UKIP leader Nigel Farage has done a minor boo-boo. In an interview with former CEHR (Commision for Equality and Human Rights) boss and big-headed git Trevor Philips Nige said words to the effect of: British jobs for British workers (something Gordon Brown also said but never legislated for) and of course Trev immediately started on about skin colour and race and managed to get Nige to say that discrimination on the grounds of race would be allowed by a UKIP government. This is almost certainly not what Nigel meant but journalists trip up Our Nige and his merry band quite easily.
Current "equality" law in the UK is a compete mess. The 2010 Equalities Act makes it illegal to "discriminate" in employment or the provision of a public service on the grounds of nine protected characteristics: race, age, sex, sexual orientation, disability, marital status, religion, pregnancy and gender reassignment. "Discriminate" means provide less advantageous conditions on the grounds of a protected characteristic. The Act goes on for a hundred pages of turgid and impenetrable prose. It works on the kitchen sink principle of just keep writing and eventually you will cover everything.
Prima facie it doesn't look like nationality is in there. But it is. The definition of race includes racial group, ethnicity and nationality. The fact that nationality has nothing to do with race seems to have eluded the people who wrote the law.
However if you want to discriminate on the grounds of red-headedness or left-handedness that's fine; they forgot about those things. You can also discriminate against short people, unless of course they are so short they could be deemed disabled.
The law does allow a certain amount of discrimination against white people; not in jobs directly, but in giving places on training courses leading to jobs. You are allowed to reserve training course places for ethnic minorities and of course the ones who have done the course are more likely to get the job at the end.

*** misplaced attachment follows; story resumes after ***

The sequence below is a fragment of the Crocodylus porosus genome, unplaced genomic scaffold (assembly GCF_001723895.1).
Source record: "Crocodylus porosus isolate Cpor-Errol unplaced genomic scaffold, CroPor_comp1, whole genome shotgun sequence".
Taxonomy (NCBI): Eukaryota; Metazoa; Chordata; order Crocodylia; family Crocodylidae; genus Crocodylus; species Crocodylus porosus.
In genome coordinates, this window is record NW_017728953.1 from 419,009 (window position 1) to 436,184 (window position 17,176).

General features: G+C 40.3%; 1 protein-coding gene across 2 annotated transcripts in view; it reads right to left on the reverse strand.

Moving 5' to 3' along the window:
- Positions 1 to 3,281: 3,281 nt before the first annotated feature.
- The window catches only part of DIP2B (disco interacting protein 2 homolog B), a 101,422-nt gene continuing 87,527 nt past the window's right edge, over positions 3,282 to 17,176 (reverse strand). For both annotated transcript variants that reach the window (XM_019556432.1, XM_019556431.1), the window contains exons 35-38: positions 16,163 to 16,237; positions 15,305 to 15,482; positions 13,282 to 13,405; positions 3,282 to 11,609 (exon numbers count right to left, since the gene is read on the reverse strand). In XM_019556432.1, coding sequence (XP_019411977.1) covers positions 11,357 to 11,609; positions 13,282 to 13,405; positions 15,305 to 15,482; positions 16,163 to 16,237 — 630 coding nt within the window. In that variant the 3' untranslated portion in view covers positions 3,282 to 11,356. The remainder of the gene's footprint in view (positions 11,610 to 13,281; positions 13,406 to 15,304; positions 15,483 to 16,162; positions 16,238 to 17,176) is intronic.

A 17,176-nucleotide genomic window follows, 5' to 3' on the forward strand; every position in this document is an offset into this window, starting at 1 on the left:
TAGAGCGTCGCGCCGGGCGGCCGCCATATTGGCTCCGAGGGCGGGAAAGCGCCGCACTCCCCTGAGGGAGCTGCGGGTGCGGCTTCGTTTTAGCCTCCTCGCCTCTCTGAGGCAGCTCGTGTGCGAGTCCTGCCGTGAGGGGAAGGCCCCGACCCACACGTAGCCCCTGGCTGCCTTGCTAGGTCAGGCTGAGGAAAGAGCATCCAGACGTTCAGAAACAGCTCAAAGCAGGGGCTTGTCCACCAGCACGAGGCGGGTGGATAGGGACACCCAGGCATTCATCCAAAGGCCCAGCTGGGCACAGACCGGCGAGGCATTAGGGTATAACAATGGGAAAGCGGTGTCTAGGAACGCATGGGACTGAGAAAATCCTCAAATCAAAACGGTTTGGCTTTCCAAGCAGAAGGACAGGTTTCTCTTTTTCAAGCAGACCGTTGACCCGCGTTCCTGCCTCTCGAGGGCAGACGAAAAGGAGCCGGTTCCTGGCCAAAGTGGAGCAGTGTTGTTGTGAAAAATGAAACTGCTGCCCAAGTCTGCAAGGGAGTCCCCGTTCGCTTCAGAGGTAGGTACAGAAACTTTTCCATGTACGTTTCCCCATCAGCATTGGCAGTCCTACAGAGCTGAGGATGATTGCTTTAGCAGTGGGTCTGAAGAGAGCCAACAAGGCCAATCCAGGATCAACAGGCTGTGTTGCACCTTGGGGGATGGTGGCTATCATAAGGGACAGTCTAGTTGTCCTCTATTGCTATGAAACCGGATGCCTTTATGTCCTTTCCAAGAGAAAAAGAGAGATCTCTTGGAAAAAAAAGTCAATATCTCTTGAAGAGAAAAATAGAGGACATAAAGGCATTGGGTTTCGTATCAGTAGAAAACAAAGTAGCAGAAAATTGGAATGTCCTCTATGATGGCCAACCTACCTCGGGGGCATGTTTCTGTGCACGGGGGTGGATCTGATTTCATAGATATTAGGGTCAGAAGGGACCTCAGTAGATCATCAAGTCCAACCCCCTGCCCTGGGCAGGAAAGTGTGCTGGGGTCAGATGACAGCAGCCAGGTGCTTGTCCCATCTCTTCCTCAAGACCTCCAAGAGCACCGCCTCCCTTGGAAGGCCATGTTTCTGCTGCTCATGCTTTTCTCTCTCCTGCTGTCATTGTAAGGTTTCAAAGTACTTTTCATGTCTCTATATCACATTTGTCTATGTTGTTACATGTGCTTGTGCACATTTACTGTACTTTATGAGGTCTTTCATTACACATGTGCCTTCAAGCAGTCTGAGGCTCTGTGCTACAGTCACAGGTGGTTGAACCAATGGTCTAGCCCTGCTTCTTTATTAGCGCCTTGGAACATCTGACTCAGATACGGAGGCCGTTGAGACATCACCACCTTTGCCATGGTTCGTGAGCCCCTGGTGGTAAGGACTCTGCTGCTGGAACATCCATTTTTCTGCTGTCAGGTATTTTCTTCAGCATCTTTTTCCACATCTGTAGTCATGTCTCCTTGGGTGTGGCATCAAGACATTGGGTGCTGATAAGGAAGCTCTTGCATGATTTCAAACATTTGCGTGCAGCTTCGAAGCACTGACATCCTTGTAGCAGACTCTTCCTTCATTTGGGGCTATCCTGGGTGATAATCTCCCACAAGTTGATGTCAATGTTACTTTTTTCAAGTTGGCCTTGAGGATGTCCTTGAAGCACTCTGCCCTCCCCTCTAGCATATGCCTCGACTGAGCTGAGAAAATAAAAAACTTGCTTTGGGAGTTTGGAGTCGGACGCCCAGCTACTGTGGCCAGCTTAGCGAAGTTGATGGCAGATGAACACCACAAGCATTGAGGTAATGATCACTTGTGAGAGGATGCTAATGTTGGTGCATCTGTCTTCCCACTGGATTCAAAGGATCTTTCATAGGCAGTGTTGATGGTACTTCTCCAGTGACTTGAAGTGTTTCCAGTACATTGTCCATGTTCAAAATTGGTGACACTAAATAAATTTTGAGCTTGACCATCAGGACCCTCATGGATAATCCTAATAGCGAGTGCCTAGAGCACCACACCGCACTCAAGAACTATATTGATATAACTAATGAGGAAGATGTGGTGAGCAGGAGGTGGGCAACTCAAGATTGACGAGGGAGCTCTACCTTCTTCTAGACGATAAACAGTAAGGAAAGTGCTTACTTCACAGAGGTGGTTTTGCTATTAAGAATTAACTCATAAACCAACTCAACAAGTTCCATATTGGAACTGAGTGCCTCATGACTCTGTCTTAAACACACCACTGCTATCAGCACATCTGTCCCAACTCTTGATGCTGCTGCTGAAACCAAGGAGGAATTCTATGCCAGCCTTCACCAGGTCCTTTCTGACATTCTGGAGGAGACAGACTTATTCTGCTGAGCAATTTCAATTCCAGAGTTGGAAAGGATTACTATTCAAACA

Nigel rightly wants the whole dog's breakfast torn up and started over. Listing the grounds on which you are not allowed to discriminate is a never ending task. There will always be more to add. Better would be a more generalised don't discriminate on any irrelevant grounds. For example when hiring a worker you would be expected to discriminate by education, experience, ability etc, but not hair colour.
The issue of nationality is a bit more contentious. Nationality is not something that would directly affect a person's ability to do a job, but the concept of a nation state is inherently discriminatory. If you are a citizen of a country you have the right to live/work/vote there and other people do not. Other people do of course have their own countries where they can live/work/vote. The UK is our country, run and paid for by us the British citizenry for our own benefit. Discrimination on the grounds of nationality is therefore reasonable.